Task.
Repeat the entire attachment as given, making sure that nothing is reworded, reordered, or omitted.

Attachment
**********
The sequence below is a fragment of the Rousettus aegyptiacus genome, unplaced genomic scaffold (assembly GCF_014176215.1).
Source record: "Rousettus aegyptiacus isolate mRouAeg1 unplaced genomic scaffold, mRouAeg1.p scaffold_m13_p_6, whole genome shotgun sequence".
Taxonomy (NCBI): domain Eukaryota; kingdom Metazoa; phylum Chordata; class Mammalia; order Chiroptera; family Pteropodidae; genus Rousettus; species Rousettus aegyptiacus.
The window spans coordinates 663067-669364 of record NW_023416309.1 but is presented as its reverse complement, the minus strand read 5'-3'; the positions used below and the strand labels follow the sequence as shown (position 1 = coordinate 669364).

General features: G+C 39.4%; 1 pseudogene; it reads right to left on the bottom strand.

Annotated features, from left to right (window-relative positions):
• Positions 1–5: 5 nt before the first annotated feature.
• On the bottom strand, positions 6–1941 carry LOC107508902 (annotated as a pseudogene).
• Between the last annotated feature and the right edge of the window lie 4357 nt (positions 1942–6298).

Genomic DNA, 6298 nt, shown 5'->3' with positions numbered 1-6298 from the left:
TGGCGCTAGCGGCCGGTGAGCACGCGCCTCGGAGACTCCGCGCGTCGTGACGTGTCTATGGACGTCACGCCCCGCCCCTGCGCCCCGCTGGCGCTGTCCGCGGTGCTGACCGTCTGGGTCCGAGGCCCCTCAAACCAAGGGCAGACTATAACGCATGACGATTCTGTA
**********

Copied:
The sequence below is a fragment of the Rousettus aegyptiacus genome, unplaced genomic scaffold (assembly GCF_014176215.1).
Source record: "Rousettus aegyptiacus isolate mRouAeg1 unplaced genomic scaffold, mRouAeg1.p scaffold_m13_p_6, whole genome shotgun sequence".
Taxonomy (NCBI): domain Eukaryota; kingdom Metazoa; phylum Chordata; class Mammalia; order Chiroptera; family Pteropodidae; genus Rousettus; species Rousettus aegyptiacus.
The window spans coordinates 663067-669364 of record NW_023416309.1 but is presented as its reverse complement, the minus strand read 5'-3'; the positions used below and the strand labels follow the sequence as shown (position 1 = coordinate 669364).

General features: G+C 39.4%; 1 pseudogene; it reads right to left on the bottom strand.

Annotated features, from left to right (window-relative positions):
• Positions 1–5: 5 nt before the first annotated feature.
• On the bottom strand, positions 6–1941 carry LOC107508902 (annotated as a pseudogene).
• Between the last annotated feature and the right edge of the window lie 4357 nt (positions 1942–6298).

Genomic DNA, 6298 nt, shown 5'->3' with positions numbered 1-6298 from the left:
TGGCGCTAGCGGCCGGTGAGCACGCGCCTCGGAGACTCCGCGCGTCGTGACGTGTCTATGGACGTCACGCCCCGCCCCTGCGCCCCGCTGGCGCTGTCCGCGGTGCTGACCGTCTGGGTCCGAGGCCCCTCAAACCAAGGGCAGACTATAACGCATGACGATTCTGTA